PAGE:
Revisiting 9/11: Talking to Children About Terrorism
Following the news of Bin Laden’s death, I received a rash of calls from parents wondering how to explain 9/11 to their elementary school age children. Most of these children were a mere twinkle in their parents’ eyes on September 11, 2001. Referencing that horrible event was part of many parents’ and teachers’ explanations of the reason for needing to rid the world of Osama Bin Laden. Little did they realize how difficult – indescribable, scary, anxiety provoking,—the explanation would be.
When you explain an act of terrorism, the child’s ability to understand and process what went on or is going on depends upon his age, development, temperament, and experience. His understanding is not in an adult context, one that allows him to know that people recover, eventually things will be okay, and life goes on. In addition, the child easily confuses his own fears with the facts.
Children are egocentric and concrete thinkers. They understand everyday life as it affects them, and that is their major concern: Am I okay? Are the people I care about okay? Is this going to happen again…to me?
Most experts agree that children under the age of seven do not need to know about 9/11, let alone the death of Osama Bin Laden.
Here are some tips for explaining 9/11 to your older children.
- After he has come to you with his question, find out what your child has already heard. What have you heard about 9/11? Hopefully, since you calmly welcomed his question, your child will say what’s on his mind. Then you will follow his lead and continue the discussion based on what he knows, what he asks, and what you think he’s really asking. But remember, most parents tend to talk too much and give too much information.
- Shape your answers to each individual child. Older children will likely want and be able to handle more details. You know your child and how much he can handle. Invite your older child to protect the younger or more sensitive child from sharing information that only he can handle. It is surprising how he will oblige.
- Be brief and try to use simple language and concepts that your child can understand.
- Listen for the question beneath the words. The child may subtly be letting you know that he is worried. You may want to ask what you think he is really saying. Are you concerned that this is going to happen again?
- Be honest and give accurate information…but only as needed and only the bare essentials, a bit at a time. In response to your child saying I heard some guys flew planes into a building and a lot of people died., you might say, Yes, that is what happened almost 10 years ago.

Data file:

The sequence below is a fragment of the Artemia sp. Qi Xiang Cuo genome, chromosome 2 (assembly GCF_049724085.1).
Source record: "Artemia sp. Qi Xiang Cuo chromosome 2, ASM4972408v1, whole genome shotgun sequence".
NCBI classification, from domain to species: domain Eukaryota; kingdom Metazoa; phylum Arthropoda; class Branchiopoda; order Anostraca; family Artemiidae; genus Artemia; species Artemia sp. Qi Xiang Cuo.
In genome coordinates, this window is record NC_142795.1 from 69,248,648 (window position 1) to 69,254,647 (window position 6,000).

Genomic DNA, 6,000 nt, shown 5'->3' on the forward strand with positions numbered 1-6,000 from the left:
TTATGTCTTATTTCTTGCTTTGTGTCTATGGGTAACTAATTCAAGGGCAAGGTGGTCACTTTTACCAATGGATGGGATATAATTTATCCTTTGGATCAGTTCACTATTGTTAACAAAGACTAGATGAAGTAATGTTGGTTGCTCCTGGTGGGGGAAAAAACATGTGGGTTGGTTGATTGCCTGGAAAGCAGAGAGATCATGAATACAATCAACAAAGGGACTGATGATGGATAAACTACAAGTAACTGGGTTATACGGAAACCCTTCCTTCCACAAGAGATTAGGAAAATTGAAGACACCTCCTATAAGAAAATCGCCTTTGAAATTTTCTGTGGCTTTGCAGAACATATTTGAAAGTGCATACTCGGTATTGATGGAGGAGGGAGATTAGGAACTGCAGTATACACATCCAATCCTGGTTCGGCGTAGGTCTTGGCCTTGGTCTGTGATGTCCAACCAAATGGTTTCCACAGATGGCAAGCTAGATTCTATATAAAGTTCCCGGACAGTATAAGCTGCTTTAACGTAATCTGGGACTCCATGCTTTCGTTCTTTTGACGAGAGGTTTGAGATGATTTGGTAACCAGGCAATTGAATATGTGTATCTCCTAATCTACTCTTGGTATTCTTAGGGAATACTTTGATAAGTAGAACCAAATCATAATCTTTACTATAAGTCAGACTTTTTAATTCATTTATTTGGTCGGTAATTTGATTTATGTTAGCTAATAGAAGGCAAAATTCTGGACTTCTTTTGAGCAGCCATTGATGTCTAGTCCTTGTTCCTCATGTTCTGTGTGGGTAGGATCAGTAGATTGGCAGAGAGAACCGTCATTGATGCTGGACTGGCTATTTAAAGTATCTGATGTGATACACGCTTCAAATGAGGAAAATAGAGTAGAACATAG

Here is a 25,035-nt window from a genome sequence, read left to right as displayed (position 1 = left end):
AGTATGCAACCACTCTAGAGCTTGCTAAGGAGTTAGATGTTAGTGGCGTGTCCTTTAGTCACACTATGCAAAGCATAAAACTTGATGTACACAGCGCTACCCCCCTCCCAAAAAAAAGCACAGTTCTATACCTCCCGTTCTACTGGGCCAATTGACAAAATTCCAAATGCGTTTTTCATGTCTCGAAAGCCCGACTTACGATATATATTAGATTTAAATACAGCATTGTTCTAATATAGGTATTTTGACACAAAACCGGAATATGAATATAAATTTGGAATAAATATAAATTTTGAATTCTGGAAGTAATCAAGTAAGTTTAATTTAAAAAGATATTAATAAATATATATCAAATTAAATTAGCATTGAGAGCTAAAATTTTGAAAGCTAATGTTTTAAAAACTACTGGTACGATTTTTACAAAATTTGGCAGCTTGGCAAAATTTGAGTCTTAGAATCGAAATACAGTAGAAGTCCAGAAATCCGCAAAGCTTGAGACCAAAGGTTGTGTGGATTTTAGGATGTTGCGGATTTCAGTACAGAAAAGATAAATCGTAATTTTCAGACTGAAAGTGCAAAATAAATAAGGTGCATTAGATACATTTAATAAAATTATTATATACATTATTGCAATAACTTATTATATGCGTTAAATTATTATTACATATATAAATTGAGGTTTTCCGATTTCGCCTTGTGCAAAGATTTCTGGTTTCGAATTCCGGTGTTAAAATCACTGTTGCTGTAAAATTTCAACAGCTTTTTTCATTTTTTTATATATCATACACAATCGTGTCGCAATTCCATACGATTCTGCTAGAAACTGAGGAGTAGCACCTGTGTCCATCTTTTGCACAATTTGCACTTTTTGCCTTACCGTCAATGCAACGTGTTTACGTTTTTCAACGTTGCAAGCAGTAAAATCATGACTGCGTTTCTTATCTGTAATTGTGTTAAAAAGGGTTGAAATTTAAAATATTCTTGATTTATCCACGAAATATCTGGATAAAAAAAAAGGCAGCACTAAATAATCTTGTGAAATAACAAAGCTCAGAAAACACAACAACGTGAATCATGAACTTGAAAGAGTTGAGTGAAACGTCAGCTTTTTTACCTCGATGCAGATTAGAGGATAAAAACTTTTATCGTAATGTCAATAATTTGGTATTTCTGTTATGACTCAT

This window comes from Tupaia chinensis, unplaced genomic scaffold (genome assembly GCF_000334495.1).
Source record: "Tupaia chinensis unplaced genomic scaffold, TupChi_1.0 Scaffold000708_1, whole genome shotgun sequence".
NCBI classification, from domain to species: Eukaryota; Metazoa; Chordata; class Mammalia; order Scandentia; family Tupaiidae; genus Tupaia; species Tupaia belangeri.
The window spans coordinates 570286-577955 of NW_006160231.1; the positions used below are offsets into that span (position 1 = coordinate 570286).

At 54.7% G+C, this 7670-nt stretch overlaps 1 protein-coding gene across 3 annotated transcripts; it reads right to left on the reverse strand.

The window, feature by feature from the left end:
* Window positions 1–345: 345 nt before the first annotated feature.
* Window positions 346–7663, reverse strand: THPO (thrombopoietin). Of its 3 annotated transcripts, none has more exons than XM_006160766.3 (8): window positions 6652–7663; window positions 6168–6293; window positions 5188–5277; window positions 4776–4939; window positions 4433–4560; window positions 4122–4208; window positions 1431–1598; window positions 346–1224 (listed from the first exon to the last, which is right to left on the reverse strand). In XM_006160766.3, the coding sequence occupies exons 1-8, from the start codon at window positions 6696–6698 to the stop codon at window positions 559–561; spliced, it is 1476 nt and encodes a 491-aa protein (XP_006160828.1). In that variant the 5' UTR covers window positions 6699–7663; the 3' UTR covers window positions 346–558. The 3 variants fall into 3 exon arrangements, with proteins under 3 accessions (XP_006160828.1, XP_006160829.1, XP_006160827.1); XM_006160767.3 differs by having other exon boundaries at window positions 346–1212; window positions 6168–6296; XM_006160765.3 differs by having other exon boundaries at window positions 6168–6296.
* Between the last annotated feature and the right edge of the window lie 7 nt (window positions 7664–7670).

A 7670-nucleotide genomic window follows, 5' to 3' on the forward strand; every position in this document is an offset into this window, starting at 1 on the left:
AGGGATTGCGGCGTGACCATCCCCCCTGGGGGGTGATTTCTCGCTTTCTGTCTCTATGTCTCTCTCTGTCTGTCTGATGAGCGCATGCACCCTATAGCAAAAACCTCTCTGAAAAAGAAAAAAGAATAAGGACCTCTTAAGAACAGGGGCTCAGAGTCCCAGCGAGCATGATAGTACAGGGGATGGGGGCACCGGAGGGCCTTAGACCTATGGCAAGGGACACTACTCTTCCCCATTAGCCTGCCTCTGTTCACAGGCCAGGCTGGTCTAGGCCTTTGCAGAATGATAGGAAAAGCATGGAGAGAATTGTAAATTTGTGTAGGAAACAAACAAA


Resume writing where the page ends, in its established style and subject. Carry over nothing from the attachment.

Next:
- Be prepared to answer each question only as it comes up. And be prepared for several conversations. Children often ask the same question over and over again. That repetition can be the child’s attempt to wrap his arms around your answer, or it may represent a need for reassurance. As he processes the information he has learned or hears additional information on the playground, he will have new thoughts and questions.
- Why? While often the question Why? is the young child’s way of telling you he doesn’t like what he has heard, it is a real question from the older child who will likely need more information. But for this older child, you might start by asking him why he thinks it happened. Likely this will lead a discussion of terrorism.
- What is a terrorist? A terrorist is someone who tries to scare or sometimes hurt other people. Terror is another word for frighten. Most people in the world are good; there are not many terrorists.
- Why did they do that? The men who flew the plane into the buildings were terrorists. Those terrorists were really angry about something, and they expressed their feelings in really horrible ways. More… The people who flew the planes into the building did not like America, and they wanted to cause terrible damage. Most people do not feel this way about America. While you may not believe this to be true, you child needs to hear it in order to feel safe.
- Going into detail about Al Qaeda (and others) is not a good idea. Your child has a basic need to feel safe and to feel that he and you, as Americans, are not danger. This event should be presented as the great exception.
- Take time to point out all the ways in which we are safe. Children need to be reminded that there are a multitude of precautions that all people take every day in order to be safe—from wearing seat belts and washing hands to airport security checks. We live in a country whose priority is for all its citizens to be safe.
For more information on this topic, visit Chapter 11, “Is the Fire Going to Come to Our House,” in my book Just Tell Me What to Say.